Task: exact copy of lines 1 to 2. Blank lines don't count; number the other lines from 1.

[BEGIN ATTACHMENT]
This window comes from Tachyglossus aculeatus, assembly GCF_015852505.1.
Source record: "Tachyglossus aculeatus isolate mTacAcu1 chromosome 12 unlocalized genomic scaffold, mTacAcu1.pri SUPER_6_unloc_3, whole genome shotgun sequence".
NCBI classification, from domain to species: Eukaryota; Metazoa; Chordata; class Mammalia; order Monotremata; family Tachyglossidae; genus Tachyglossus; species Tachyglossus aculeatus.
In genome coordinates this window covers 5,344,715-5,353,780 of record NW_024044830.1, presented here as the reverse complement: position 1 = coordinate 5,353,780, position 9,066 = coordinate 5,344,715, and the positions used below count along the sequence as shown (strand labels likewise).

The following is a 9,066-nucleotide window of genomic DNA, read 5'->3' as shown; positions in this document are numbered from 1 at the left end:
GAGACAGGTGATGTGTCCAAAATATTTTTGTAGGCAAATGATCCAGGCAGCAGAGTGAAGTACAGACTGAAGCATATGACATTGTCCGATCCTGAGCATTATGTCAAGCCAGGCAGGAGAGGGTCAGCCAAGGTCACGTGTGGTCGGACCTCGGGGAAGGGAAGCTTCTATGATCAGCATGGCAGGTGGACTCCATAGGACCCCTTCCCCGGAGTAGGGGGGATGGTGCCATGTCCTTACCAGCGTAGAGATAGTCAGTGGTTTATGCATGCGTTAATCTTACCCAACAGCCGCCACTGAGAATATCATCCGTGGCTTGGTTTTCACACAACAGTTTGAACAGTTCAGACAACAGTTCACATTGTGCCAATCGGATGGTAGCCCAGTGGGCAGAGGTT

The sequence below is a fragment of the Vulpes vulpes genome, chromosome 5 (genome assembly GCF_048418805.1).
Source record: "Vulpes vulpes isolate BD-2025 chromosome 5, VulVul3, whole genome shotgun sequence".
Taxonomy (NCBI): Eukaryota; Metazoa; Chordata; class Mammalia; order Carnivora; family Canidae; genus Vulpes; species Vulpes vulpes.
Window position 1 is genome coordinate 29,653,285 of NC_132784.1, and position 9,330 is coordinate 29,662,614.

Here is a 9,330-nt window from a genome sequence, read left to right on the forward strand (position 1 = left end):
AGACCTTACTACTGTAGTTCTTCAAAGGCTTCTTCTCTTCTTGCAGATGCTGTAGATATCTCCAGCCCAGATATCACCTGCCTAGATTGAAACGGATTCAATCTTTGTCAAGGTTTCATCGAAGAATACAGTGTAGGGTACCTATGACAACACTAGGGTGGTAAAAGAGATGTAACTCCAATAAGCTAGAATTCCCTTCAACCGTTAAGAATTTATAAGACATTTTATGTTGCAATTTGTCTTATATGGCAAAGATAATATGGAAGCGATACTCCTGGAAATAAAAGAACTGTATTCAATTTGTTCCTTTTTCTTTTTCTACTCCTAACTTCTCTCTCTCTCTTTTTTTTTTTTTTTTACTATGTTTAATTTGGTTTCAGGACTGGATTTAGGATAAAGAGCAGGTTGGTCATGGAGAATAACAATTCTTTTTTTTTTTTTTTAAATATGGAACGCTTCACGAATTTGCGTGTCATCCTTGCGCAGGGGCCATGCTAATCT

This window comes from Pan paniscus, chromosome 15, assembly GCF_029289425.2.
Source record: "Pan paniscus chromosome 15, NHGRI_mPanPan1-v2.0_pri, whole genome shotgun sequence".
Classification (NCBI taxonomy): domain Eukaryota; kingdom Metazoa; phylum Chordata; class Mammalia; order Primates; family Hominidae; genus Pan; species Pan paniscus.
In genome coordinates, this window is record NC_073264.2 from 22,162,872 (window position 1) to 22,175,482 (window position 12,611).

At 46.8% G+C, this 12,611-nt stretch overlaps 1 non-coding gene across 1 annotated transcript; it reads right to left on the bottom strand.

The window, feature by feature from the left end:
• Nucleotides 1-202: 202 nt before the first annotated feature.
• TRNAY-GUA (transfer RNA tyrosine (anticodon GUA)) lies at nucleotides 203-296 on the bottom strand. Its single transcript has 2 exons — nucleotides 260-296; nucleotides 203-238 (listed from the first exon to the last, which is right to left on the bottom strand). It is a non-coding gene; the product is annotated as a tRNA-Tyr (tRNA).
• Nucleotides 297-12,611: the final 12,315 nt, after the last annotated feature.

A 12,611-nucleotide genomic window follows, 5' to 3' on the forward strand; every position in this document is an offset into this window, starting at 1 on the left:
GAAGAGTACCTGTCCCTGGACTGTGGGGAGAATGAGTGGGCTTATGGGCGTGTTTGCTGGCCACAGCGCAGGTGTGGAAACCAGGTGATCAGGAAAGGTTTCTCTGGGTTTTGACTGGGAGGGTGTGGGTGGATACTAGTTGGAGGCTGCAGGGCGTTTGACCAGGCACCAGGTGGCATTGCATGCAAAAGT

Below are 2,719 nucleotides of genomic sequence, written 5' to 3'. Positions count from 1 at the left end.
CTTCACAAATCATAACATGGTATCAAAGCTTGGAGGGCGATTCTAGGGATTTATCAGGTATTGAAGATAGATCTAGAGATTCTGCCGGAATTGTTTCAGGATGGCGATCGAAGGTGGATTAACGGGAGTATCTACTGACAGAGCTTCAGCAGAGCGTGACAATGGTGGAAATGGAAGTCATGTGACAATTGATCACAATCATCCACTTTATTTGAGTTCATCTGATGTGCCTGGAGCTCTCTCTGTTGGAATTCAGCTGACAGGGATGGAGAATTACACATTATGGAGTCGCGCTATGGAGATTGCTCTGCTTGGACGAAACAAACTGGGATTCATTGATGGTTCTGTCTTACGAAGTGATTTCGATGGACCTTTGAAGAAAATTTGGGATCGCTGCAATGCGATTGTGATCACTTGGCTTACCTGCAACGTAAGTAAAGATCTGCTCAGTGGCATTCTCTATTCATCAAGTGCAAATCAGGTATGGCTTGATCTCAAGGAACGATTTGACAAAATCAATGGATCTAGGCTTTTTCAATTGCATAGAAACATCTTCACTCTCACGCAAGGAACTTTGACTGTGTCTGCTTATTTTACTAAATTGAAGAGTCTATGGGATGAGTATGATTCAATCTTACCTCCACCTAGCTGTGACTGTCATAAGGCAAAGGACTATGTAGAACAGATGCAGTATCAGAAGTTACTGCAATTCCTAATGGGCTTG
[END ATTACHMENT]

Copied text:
This window comes from Tachyglossus aculeatus, assembly GCF_015852505.1.
Source record: "Tachyglossus aculeatus isolate mTacAcu1 chromosome 12 unlocalized genomic scaffold, mTacAcu1.pri SUPER_6_unloc_3, whole genome shotgun sequence".